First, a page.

> >     5a. Call object finalizer
> >     5b. Free memory for later use
> > Assuming that is correct, any deref of a weak reference is unsafe between steps 4 and 5a. Even
> though the object may be valid in that window, there's no guarantee that the reference won't be used
> after step 5b... This would lead to random behavior and seg faults. No self-respecting weak reference
> library should allow that to happen.
> > I hope I got something wrong and weak refs are easier to implement than I'm currently thinking.
> 
> Oh I see what you're saying.  So this could happen:
> 
> 4. The GC resume all threads
> 4a. Another thread derefs the WeakRef
> 4b. This thread checks to see if the GC has notified that the
>        object is being collected.  No notification, so it uses the object.
> 5. The GC scans its memory and finalizes the object
> 6. The other thread tries to use the object and explodes
> 
> You're right, it sounds like you'd need to add a step between 4a
> and 4b where the WeakRef notifies the GC that the object it's using
> shouldn't be collected (if a collection is in progress).  In fact, all you
> really need to do is acquire the GCs mutex for a moment.  Once
> you've acquired it then you know that any collection in progress
> must be complete (assuming of course that the GC uses a mutex
> to prevent corruption).
> 
> The horrible thing about all this is it makes using a multithreaded
> WeakRef horribly slow.  Even if the GC facility were provided for
> what you want to do you're talking about acquiring a mutex in
> the GC for every deref operation.  What a mess.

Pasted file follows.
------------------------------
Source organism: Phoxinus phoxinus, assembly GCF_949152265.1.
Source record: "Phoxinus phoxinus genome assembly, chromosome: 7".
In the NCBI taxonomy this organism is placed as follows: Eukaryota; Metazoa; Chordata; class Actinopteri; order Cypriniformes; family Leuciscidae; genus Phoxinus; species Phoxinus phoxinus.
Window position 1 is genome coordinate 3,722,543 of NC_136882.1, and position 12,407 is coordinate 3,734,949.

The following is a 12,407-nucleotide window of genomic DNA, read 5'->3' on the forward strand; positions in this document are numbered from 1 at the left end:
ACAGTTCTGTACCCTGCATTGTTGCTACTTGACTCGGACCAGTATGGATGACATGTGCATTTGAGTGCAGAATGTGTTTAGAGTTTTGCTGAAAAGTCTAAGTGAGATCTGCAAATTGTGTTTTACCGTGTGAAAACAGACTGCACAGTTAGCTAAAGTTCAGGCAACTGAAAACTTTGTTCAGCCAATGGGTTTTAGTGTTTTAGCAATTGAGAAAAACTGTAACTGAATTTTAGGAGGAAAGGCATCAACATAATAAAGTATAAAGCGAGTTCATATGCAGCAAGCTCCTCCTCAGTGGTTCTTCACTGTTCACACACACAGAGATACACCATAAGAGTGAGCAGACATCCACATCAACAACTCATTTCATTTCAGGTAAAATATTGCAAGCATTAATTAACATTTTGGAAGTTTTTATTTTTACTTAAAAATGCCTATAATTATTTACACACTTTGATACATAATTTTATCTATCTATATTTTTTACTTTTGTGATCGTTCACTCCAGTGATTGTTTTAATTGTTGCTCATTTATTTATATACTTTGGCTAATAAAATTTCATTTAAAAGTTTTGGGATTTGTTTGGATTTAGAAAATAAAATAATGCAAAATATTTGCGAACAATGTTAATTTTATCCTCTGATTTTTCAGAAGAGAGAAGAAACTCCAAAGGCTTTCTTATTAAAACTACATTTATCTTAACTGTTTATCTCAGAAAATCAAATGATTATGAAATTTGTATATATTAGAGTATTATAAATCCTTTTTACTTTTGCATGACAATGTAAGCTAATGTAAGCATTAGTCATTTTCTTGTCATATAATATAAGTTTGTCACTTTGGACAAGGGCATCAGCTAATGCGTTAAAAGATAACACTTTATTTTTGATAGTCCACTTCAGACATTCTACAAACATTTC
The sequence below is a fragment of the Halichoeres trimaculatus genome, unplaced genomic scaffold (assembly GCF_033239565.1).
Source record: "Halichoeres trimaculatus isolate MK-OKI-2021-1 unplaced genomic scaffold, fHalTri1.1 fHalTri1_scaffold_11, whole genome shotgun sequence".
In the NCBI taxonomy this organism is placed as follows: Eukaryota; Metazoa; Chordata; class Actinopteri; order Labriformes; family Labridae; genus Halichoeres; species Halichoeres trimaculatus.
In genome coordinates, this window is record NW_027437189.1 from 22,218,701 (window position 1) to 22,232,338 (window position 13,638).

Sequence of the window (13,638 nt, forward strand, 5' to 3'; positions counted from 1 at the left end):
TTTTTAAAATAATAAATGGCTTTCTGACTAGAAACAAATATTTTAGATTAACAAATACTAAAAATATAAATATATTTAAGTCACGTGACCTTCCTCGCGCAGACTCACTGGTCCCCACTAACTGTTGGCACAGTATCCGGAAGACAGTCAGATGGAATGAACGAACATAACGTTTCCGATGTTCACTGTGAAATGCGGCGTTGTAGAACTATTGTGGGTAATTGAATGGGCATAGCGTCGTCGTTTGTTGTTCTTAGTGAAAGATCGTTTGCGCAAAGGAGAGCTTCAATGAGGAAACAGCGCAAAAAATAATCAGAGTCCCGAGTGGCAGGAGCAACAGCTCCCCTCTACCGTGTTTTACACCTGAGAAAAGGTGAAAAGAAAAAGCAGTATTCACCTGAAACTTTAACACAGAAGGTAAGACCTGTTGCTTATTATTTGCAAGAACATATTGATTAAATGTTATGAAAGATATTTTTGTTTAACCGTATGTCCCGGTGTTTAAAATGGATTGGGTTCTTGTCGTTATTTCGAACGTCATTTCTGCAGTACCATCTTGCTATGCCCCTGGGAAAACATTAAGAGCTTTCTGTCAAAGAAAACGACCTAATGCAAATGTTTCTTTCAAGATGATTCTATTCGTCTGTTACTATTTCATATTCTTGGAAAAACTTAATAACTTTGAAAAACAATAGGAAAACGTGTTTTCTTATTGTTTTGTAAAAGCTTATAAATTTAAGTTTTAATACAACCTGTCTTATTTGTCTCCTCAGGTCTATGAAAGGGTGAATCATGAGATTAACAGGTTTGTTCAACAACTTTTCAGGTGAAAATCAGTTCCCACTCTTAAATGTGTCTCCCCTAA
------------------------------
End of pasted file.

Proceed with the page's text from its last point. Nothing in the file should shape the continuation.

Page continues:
I was hoping for a lock-free query that would return garbage (without crashing) in the rare case that a race occurred. If I get garbage (and says the object is marked) then the finalizer has run when I recheck the weak ref.  Do all druntime queries acquire the GC lock? I'm hoping to do about 100_000+ of these operations per second per core (and do other work too).

As long as memory blocks are not released to the OS while all threads are unpaused, lock-free operations should be possible.

As a side note, does druntime use multiple threads for the garbage collector? Scalability with Tango and a memory intensive application was horrible last time I tried renting an 8 core system. It may have been my fault, but the garbage collector is a convenient scape goat.
April 20, 2009
Re: D2 weak references
Jarrett Billingsley Wrote:

> On Mon, Apr 20, 2009 at 5:03 PM, Sean Kelly <sean@invisibleduck.org> wrote:
> 
> > The horrible thing about all this is it makes using a multithreaded
> > WeakRef horribly slow.  Even if the GC facility were provided for
> > what you want to do you're talking about acquiring a mutex in
> > the GC for every deref operation.  What a mess.
> 
> Then take a hint from D2 and make them thread-local by default ;)  But
> provide a SharedWeakRef for the cases where you need it.

I'm pretty sure the GC can bypass thread locality for mark and sweep, so thread local won't help.  Anything that stops the sweep from occurring in parallel with a thread using the data bypasses this issue.
April 20, 2009